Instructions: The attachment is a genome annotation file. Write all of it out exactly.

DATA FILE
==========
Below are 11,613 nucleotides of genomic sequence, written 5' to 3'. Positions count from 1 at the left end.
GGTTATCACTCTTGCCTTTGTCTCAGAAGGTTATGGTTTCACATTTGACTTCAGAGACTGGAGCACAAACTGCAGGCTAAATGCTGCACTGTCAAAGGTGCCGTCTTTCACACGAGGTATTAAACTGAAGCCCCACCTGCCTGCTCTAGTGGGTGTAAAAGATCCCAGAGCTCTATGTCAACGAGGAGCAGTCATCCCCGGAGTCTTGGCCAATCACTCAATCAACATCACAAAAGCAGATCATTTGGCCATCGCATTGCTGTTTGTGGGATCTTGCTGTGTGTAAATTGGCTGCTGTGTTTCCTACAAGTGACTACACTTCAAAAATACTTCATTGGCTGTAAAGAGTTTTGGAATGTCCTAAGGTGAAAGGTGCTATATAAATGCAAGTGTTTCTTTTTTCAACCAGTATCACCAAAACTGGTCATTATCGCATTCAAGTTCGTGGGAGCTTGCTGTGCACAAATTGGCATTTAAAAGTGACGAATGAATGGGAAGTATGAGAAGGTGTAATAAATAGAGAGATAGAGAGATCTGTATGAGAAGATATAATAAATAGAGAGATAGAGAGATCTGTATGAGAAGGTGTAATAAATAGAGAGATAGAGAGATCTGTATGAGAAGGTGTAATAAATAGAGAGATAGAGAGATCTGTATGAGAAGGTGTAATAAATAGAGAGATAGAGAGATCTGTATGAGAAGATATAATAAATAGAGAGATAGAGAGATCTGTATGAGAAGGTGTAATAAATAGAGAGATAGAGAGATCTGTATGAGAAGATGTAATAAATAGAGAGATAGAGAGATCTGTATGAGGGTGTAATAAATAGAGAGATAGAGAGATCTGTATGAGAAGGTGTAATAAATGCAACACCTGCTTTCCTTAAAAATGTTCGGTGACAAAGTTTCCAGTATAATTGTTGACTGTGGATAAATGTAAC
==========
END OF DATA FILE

Below are 11,613 nucleotides of genomic sequence, written 5' to 3'. Positions count from 1 at the left end.
GGTTATCACTCTTGCCTTTGTCTCAGAAGGTTATGGTTTCACATTTGACTTCAGAGACTGGAGCACAAACTGCAGGCTAAATGCTGCACTGTCAAAGGTGCCGTCTTTCACACGAGGTATTAAACTGAAGCCCCACCTGCCTGCTCTAGTGGGTGTAAAAGATCCCAGAGCTCTATGTCAACGAGGAGCAGTCATCCCCGGAGTCTTGGCCAATCACTCAATCAACATCACAAAAGCAGATCATTTGGCCATCGCATTGCTGTTTGTGGGATCTTGCTGTGTGTAAATTGGCTGCTGTGTTTCCTACAAGTGACTACACTTCAAAAATACTTCATTGGCTGTAAAGAGTTTTGGAATGTCCTAAGGTGAAAGGTGCTATATAAATGCAAGTGTTTCTTTTTTCAACCAGTATCACCAAAACTGGTCATTATCGCATTCAAGTTCGTGGGAGCTTGCTGTGCACAAATTGGCATTTAAAAGTGACGAATGAATGGGAAGTATGAGAAGGTGTAATAAATAGAGAGATAGAGAGATCTGTATGAGAAGATATAATAAATAGAGAGATAGAGAGATCTGTATGAGAAGGTGTAATAAATAGAGAGATAGAGAGATCTGTATGAGAAGGTGTAATAAATAGAGAGATAGAGAGATCTGTATGAGAAGGTGTAATAAATAGAGAGATAGAGAGATCTGTATGAGAAGATATAATAAATAGAGAGATAGAGAGATCTGTATGAGAAGGTGTAATAAATAGAGAGATAGAGAGATCTGTATGAGAAGATGTAATAAATAGAGAGATAGAGAGATCTGTATGAGGGTGTAATAAATAGAGAGATAGAGAGATCTGTATGAGAAGGTGTAATAAATGCAACACCTGCTTTCCTTAAAAATGTTCGGTGACAAAGTTTCCAGTATAATTGTTGACTGTGGATAAATGTAAC